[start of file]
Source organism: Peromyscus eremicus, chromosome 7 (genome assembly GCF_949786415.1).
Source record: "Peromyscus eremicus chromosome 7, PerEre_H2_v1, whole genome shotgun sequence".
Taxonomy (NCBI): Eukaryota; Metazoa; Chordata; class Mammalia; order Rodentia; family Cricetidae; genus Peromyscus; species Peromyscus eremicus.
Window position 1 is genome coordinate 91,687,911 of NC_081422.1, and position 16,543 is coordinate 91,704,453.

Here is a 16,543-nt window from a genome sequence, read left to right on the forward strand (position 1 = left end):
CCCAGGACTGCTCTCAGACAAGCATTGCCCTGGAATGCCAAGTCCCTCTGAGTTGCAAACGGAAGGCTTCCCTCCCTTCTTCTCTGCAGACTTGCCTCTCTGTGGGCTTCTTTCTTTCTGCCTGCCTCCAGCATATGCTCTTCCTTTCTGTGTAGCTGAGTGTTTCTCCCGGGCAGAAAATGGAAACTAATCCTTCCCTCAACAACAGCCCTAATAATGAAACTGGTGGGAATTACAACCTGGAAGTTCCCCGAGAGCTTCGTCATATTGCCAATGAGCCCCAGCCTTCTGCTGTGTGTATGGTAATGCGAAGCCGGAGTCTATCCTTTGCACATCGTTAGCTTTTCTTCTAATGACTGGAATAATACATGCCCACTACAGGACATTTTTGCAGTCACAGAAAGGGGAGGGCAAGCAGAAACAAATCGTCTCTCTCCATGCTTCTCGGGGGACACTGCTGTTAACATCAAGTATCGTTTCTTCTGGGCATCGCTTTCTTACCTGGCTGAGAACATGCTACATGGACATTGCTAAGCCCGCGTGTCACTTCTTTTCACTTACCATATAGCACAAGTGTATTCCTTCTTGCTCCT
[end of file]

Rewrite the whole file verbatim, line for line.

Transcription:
Source organism: Peromyscus eremicus, chromosome 7 (genome assembly GCF_949786415.1).
Source record: "Peromyscus eremicus chromosome 7, PerEre_H2_v1, whole genome shotgun sequence".
Taxonomy (NCBI): Eukaryota; Metazoa; Chordata; class Mammalia; order Rodentia; family Cricetidae; genus Peromyscus; species Peromyscus eremicus.
Window position 1 is genome coordinate 91,687,911 of NC_081422.1, and position 16,543 is coordinate 91,704,453.

Here is a 16,543-nt window from a genome sequence, read left to right on the forward strand (position 1 = left end):
CCCAGGACTGCTCTCAGACAAGCATTGCCCTGGAATGCCAAGTCCCTCTGAGTTGCAAACGGAAGGCTTCCCTCCCTTCTTCTCTGCAGACTTGCCTCTCTGTGGGCTTCTTTCTTTCTGCCTGCCTCCAGCATATGCTCTTCCTTTCTGTGTAGCTGAGTGTTTCTCCCGGGCAGAAAATGGAAACTAATCCTTCCCTCAACAACAGCCCTAATAATGAAACTGGTGGGAATTACAACCTGGAAGTTCCCCGAGAGCTTCGTCATATTGCCAATGAGCCCCAGCCTTCTGCTGTGTGTATGGTAATGCGAAGCCGGAGTCTATCCTTTGCACATCGTTAGCTTTTCTTCTAATGACTGGAATAATACATGCCCACTACAGGACATTTTTGCAGTCACAGAAAGGGGAGGGCAAGCAGAAACAAATCGTCTCTCTCCATGCTTCTCGGGGGACACTGCTGTTAACATCAAGTATCGTTTCTTCTGGGCATCGCTTTCTTACCTGGCTGAGAACATGCTACATGGACATTGCTAAGCCCGCGTGTCACTTCTTTTCACTTACCATATAGCACAAGTGTATTCCTTCTTGCTCCT